The Growth Indicator also suggested that firms remain optimistic: +25% of the businesses surveyed expect growth to pick up over the next quarter.
Rain Newton-Smith, Chief Economist at the CBI, commented: ‘Momentum eased towards the end of the first quarter, particularly among consumer service and retail companies. However, expectations for the quarter ahead are healthy across all sectors.
‘But headwinds are strengthening, as higher inflation drives up costs for businesses and eats into household incomes, particularly against the backdrop of subdued wage growth.’
Inflation as measured by the Consumer Price Index (CPI) rose to 2.3% in February – up from 1.8% in January, according to the latest figures from the Office for National Statistics (ONS).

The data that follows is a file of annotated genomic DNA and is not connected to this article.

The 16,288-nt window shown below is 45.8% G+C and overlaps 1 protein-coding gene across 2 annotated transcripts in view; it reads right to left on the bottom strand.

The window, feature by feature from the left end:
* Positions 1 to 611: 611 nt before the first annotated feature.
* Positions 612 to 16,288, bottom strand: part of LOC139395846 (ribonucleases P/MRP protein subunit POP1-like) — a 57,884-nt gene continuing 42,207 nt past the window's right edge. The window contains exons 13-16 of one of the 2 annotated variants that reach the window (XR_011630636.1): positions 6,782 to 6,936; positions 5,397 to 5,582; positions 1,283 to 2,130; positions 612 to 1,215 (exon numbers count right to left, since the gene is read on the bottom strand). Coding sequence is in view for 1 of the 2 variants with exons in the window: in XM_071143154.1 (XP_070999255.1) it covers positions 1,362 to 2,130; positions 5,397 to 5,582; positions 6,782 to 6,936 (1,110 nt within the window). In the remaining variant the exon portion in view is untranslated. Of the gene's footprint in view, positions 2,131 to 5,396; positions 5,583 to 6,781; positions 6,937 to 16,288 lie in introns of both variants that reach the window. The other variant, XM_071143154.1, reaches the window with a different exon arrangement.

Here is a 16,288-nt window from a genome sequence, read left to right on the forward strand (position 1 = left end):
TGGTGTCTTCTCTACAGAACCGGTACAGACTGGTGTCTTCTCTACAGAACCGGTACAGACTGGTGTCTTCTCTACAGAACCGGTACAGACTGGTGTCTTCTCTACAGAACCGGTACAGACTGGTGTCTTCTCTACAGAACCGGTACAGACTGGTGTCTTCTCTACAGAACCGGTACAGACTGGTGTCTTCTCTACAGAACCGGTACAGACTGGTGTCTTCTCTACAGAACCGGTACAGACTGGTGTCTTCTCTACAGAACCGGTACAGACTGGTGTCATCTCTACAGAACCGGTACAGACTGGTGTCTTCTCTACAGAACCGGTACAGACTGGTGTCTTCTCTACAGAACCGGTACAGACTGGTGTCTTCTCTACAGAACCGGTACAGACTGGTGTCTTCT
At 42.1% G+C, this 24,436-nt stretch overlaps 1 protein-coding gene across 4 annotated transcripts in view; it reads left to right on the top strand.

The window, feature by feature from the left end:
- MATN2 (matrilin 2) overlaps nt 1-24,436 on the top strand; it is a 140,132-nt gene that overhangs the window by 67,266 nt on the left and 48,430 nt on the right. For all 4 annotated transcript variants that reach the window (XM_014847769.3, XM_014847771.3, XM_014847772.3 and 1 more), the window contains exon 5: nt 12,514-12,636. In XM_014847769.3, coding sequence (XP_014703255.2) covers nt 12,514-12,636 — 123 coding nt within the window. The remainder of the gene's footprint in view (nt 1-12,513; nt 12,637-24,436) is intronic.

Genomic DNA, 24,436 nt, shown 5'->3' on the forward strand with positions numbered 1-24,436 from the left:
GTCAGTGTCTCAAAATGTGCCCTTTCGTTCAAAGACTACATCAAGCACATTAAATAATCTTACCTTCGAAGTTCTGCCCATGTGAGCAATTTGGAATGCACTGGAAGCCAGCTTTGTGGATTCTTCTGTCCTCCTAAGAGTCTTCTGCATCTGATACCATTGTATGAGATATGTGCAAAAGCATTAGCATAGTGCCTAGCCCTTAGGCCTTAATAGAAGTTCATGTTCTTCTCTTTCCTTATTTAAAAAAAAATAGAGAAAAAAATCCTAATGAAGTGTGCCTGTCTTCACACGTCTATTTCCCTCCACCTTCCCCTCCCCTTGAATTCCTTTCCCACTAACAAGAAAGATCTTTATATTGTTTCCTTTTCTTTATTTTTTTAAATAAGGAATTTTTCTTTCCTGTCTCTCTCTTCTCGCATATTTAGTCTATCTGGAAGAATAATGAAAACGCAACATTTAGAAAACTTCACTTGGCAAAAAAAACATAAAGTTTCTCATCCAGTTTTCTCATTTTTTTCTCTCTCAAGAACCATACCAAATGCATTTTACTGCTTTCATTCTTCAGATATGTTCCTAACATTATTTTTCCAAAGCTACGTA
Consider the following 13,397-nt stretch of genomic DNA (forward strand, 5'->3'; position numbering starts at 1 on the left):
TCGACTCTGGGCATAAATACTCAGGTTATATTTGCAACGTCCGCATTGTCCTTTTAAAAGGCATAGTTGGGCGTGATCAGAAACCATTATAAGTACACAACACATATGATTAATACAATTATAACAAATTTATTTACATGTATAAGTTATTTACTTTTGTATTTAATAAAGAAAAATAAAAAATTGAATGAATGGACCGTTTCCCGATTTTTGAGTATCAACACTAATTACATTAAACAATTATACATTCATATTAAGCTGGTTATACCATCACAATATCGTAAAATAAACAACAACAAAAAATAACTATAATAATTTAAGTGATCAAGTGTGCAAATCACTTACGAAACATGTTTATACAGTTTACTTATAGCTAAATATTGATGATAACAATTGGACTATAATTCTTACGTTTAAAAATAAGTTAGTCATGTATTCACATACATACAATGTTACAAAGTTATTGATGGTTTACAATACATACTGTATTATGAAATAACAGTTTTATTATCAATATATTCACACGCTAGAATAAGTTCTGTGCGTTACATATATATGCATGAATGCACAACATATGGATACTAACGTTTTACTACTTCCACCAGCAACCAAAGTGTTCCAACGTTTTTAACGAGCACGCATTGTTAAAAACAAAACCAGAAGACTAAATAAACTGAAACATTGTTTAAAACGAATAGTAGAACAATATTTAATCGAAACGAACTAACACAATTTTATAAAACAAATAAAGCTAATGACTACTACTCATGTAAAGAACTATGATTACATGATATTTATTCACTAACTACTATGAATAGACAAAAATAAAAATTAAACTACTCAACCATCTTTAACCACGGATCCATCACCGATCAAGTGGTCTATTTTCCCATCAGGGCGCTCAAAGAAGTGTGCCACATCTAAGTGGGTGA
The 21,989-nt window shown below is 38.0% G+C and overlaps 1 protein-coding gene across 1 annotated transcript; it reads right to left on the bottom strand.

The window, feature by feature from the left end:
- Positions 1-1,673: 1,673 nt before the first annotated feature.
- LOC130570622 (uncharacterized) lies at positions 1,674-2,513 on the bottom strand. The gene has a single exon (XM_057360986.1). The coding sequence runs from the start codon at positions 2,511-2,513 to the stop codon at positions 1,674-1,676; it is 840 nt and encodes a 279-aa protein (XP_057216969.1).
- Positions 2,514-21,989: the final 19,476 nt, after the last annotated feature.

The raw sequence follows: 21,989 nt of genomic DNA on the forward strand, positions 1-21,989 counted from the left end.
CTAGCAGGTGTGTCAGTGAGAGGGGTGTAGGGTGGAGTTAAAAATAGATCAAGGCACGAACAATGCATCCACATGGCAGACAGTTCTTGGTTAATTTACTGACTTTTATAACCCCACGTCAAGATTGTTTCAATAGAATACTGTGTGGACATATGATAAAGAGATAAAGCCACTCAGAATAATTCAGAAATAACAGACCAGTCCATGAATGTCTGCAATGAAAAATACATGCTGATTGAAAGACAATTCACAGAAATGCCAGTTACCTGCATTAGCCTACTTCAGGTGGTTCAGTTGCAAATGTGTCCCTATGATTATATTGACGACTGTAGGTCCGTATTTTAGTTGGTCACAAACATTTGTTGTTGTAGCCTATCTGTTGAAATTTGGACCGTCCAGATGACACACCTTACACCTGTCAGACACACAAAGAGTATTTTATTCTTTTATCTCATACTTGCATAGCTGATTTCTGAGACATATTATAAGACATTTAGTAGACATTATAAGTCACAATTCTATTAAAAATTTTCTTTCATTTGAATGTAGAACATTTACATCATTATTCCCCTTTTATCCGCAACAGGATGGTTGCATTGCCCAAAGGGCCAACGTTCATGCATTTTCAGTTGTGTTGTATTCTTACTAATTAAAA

This is the highest rate since September 2013 and is above the Bank of England’s target of 2%. The Bank previously said that it expects CPI inflation to peak at 2.8% next year.
The ONS has attributed the increase partly to rising fuel and food prices – the latter recording their first annual increase for more than two-and-a-half years.
The fall in the value of the pound since the Brexit vote, which makes imports more expensive, has been cited as a reason for the rise in food prices. However, the pound rose sharply after the news of the inflation rate, with Sterling rising by a cent against the dollar.
Anna Leach, Head of Economic Intelligence at the Confederation of British Industry (CBI), said: ‘While inflation has risen above the Bank of England’s 2% target, it is still relatively low by historical comparison. Nonetheless, inflation is likely to rise further still, on the back of stronger fuel prices and as the impact of the weaker exchange rate feeds through. Also, other price data indicates rising costs for businesses, with input prices up 19% on the year.’
The Retail Prices Index (RPI) measure of inflation rose to 3.2% in February from 2.6% the previous month.